life and work
While studying at the University of Tokyo , Suzuki Bunji became a Christian and, under the influence of Yoshino Sakuzo and Abe Isoo , began to be interested in social problems. He worked as a journalist and also served in the church. In 1912 he founded the " Yūaikai ", an association to promote the welfare of workers, which gradually developed into the first comprehensive workers' organization in Japan. After a visit to the USA in 1916, he campaigned for organizational improvements based on the “American Federation of Labor”. By 1919 the Yūaikai had 30,000 members.
Suzuki tried on a Christian-based worldview to strike a balance between the ideas of the employers and those of the workers and was against communism. He remained chairman of the Yūaikai and was also until 1930 chairman of the subsequent organization "Nihon Rōdō Sōdōmei" (日本 労 働 総 同盟). He was elected four times to represent Japan in the International Labor Organization ILO and served as deputy chairman at the 14th General Assembly in 1930.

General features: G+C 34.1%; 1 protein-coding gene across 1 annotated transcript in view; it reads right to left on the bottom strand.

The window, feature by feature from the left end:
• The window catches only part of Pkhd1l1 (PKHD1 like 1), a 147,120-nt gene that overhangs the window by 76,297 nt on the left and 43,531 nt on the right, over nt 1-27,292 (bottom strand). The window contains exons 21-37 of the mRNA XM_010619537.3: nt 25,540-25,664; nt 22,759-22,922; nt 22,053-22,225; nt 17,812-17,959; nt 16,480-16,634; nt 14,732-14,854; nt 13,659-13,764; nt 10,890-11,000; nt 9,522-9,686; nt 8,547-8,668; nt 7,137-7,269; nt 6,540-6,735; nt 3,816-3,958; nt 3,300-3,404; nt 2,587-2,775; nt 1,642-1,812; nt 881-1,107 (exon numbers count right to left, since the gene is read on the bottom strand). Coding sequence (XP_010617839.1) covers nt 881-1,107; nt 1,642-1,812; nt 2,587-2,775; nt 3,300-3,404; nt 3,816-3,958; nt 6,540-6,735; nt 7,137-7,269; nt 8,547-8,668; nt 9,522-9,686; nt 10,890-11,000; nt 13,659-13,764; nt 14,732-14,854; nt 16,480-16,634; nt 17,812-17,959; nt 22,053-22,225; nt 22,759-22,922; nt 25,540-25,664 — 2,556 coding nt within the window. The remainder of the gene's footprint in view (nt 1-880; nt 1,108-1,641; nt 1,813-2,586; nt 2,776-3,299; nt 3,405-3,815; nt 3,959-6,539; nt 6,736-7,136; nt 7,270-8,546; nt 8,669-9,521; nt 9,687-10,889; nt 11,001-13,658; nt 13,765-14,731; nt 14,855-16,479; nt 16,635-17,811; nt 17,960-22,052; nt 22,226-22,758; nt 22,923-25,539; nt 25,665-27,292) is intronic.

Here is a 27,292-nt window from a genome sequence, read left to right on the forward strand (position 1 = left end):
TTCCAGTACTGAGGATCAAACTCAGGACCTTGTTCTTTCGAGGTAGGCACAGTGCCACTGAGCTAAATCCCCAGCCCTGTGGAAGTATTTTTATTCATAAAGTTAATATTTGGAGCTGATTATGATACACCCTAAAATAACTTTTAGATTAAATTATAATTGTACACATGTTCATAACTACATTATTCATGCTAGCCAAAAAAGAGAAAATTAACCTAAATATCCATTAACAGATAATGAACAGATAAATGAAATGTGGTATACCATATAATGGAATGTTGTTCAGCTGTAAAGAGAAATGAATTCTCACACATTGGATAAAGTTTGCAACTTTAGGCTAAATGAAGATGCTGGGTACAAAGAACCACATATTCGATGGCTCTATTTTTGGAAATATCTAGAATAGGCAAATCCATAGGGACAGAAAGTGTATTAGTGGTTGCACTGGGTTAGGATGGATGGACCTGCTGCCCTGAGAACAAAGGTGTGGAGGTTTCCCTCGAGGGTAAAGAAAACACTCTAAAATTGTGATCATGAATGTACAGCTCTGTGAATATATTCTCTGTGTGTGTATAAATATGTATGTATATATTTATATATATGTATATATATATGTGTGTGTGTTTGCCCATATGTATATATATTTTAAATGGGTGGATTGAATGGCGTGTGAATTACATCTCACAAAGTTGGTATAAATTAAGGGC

In the elections to the Japanese Reichstag in 1928, the first with the participation of women, Suzuki was elected for the "Shakai Minshūtō" (社会 民衆 党) in the lower house, in 1936 and 1937 for the "Shakai Taishūtō" (社会 大衆 党). - After the end of the Pacific War he ran for the "Nihon Shakaitō" (日本 社会 党), but died during the election campaign.
Suzuki's writings include “Problems of Work in Japan” (日本 の 労 働 問題, Nihon no rōdō mondai) from 1919.
- S. Noma (Ed.): Suzuki Bunji . In: Japan. An Illustrated Encyclopedia. Kodansha, 1993, ISBN 4-06-205938-X
- Hunter, Janet: Suzuki Bunji . In: Concise Dictionary of Modern Japanese History. Kodansha International, 1984. ISBN 4-7700-1193-8 .
|ALTERNATIVE NAMES||鈴木 文治 (Japanese)|
|BRIEF DESCRIPTION||Japanese politician|
|DATE OF BIRTH||September 4, 1885|
|PLACE OF BIRTH||Miyagi Prefecture|
|DATE OF DEATH||March 12, 1946|